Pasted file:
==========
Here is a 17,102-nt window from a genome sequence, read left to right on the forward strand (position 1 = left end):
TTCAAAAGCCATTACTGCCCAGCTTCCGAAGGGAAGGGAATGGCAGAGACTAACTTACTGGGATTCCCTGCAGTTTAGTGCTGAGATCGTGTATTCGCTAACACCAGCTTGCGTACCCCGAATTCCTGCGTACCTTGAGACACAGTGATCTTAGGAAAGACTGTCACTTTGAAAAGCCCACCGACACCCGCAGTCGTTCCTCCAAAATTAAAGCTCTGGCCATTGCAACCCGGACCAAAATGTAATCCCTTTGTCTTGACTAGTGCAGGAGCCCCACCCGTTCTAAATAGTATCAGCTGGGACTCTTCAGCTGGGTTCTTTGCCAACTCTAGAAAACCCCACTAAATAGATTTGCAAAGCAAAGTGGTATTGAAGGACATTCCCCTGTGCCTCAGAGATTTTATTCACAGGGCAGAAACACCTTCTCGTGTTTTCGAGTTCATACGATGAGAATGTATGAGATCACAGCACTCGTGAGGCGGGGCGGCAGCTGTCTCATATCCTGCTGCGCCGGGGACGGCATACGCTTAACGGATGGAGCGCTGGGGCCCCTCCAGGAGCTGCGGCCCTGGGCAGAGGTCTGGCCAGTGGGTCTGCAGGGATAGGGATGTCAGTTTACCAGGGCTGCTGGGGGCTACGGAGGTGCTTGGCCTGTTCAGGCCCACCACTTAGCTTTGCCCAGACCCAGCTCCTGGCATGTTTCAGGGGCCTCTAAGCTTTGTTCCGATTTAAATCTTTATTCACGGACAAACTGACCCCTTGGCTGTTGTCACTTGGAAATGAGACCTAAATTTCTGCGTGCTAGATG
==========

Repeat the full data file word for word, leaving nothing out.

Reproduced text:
Here is a 17,102-nt window from a genome sequence, read left to right on the forward strand (position 1 = left end):
TTCAAAAGCCATTACTGCCCAGCTTCCGAAGGGAAGGGAATGGCAGAGACTAACTTACTGGGATTCCCTGCAGTTTAGTGCTGAGATCGTGTATTCGCTAACACCAGCTTGCGTACCCCGAATTCCTGCGTACCTTGAGACACAGTGATCTTAGGAAAGACTGTCACTTTGAAAAGCCCACCGACACCCGCAGTCGTTCCTCCAAAATTAAAGCTCTGGCCATTGCAACCCGGACCAAAATGTAATCCCTTTGTCTTGACTAGTGCAGGAGCCCCACCCGTTCTAAATAGTATCAGCTGGGACTCTTCAGCTGGGTTCTTTGCCAACTCTAGAAAACCCCACTAAATAGATTTGCAAAGCAAAGTGGTATTGAAGGACATTCCCCTGTGCCTCAGAGATTTTATTCACAGGGCAGAAACACCTTCTCGTGTTTTCGAGTTCATACGATGAGAATGTATGAGATCACAGCACTCGTGAGGCGGGGCGGCAGCTGTCTCATATCCTGCTGCGCCGGGGACGGCATACGCTTAACGGATGGAGCGCTGGGGCCCCTCCAGGAGCTGCGGCCCTGGGCAGAGGTCTGGCCAGTGGGTCTGCAGGGATAGGGATGTCAGTTTACCAGGGCTGCTGGGGGCTACGGAGGTGCTTGGCCTGTTCAGGCCCACCACTTAGCTTTGCCCAGACCCAGCTCCTGGCATGTTTCAGGGGCCTCTAAGCTTTGTTCCGATTTAAATCTTTATTCACGGACAAACTGACCCCTTGGCTGTTGTCACTTGGAAATGAGACCTAAATTTCTGCGTGCTAGATG